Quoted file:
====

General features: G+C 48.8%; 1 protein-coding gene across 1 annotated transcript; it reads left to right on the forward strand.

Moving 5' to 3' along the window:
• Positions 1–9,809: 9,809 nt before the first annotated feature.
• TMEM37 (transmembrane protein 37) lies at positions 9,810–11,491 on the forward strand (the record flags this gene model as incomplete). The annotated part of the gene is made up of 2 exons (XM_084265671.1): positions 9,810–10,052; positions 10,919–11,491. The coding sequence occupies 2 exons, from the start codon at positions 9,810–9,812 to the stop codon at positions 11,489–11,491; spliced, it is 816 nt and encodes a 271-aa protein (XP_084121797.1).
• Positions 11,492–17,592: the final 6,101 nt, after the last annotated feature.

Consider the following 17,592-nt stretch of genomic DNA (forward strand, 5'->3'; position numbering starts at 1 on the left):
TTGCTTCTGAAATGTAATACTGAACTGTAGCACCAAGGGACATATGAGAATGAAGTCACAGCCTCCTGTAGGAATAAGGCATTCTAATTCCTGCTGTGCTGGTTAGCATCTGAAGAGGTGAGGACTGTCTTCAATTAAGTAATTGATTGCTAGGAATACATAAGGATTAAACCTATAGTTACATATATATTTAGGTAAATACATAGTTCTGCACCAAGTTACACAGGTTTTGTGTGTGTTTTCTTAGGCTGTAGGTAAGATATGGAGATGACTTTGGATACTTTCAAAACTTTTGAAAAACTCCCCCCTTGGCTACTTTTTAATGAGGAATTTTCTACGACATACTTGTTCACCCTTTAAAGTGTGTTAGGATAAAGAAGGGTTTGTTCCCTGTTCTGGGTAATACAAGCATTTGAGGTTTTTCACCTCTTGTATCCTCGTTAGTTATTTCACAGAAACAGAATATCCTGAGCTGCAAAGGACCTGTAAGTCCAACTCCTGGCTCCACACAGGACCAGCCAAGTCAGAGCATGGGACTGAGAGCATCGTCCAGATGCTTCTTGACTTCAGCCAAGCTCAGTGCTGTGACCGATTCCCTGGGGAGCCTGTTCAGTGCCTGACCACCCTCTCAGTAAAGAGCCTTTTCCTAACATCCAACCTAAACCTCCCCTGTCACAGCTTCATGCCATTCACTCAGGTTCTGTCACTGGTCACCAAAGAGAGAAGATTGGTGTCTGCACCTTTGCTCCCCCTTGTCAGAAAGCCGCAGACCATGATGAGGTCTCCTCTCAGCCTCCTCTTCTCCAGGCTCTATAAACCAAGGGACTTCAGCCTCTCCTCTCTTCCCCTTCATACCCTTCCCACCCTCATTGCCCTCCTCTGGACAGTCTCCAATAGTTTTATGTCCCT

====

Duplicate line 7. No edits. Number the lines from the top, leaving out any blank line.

TTGCTTCTGAAATGTAATACTGAACTGTAGCACCAAGGGACATATGAGAATGAAGTCACAGCCTCCTGTAGGAATAAGGCATTCTAATTCCTGCTGTGCTGGTTAGCATCTGAAGAGGTGAGGACTGTCTTCAATTAAGTAATTGATTGCTAGGAATACATAAGGATTAAACCTATAGTTACATATATATTTAGGTAAATACATAGTTCTGCACCAAGTTACACAGGTTTTGTGTGTGTTTTCTTAGGCTGTAGGTAAGATATGGAGATGACTTTGGATACTTTCAAAACTTTTGAAAAACTCCCCCCTTGGCTACTTTTTAATGAGGAATTTTCTACGACATACTTGTTCACCCTTTAAAGTGTGTTAGGATAAAGAAGGGTTTGTTCCCTGTTCTGGGTAATACAAGCATTTGAGGTTTTTCACCTCTTGTATCCTCGTTAGTTATTTCACAGAAACAGAATATCCTGAGCTGCAAAGGACCTGTAAGTCCAACTCCTGGCTCCACACAGGACCAGCCAAGTCAGAGCATGGGACTGAGAGCATCGTCCAGATGCTTCTTGACTTCAGCCAAGCTCAGTGCTGTGACCGATTCCCTGGGGAGCCTGTTCAGTGCCTGACCACCCTCTCAGTAAAGAGCCTTTTCCTAACATCCAACCTAAACCTCCCCTGTCACAGCTTCATGCCATTCACTCAGGTTCTGTCACTGGTCACCAAAGAGAGAAGATTGGTGTCTGCACCTTTGCTCCCCCTTGTCAGAAAGCCGCAGACCATGATGAGGTCTCCTCTCAGCCTCCTCTTCTCCAGGCTCTATAAACCAAGGGACTTCAGCCTCTCCTCTCTTCCCCTTCATACCCTTCCCACCCTCATTGCCCTCCTCTGGACAGTCTCCAATAGTTTTATGTCCCT